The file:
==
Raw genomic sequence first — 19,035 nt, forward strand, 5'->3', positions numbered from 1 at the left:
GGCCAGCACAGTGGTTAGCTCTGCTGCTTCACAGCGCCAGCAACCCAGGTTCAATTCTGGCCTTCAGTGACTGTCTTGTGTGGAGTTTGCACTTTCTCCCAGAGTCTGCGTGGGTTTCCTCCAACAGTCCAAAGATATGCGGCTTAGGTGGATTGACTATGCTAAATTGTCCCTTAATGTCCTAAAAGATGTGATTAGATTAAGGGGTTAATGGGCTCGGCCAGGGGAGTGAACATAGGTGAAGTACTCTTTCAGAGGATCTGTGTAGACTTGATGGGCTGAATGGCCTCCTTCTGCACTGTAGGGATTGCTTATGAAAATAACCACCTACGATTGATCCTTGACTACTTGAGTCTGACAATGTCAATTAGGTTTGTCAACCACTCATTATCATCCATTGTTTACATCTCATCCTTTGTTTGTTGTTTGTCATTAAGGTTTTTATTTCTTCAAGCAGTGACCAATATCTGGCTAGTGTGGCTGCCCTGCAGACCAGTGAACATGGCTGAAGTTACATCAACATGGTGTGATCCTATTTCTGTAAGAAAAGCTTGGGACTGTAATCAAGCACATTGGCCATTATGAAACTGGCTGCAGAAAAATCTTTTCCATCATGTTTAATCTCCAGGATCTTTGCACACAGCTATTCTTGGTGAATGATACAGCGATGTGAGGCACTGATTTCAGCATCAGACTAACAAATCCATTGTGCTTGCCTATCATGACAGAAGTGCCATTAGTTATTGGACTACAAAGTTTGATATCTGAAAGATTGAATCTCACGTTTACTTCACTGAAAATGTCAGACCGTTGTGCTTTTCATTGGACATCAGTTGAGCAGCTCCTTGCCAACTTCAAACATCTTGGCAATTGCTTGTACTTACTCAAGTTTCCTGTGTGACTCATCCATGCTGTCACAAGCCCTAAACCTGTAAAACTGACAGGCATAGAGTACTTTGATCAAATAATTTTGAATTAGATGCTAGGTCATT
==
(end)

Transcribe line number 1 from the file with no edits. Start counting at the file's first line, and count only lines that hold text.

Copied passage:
Raw genomic sequence first — 19,035 nt, forward strand, 5'->3', positions numbered from 1 at the left: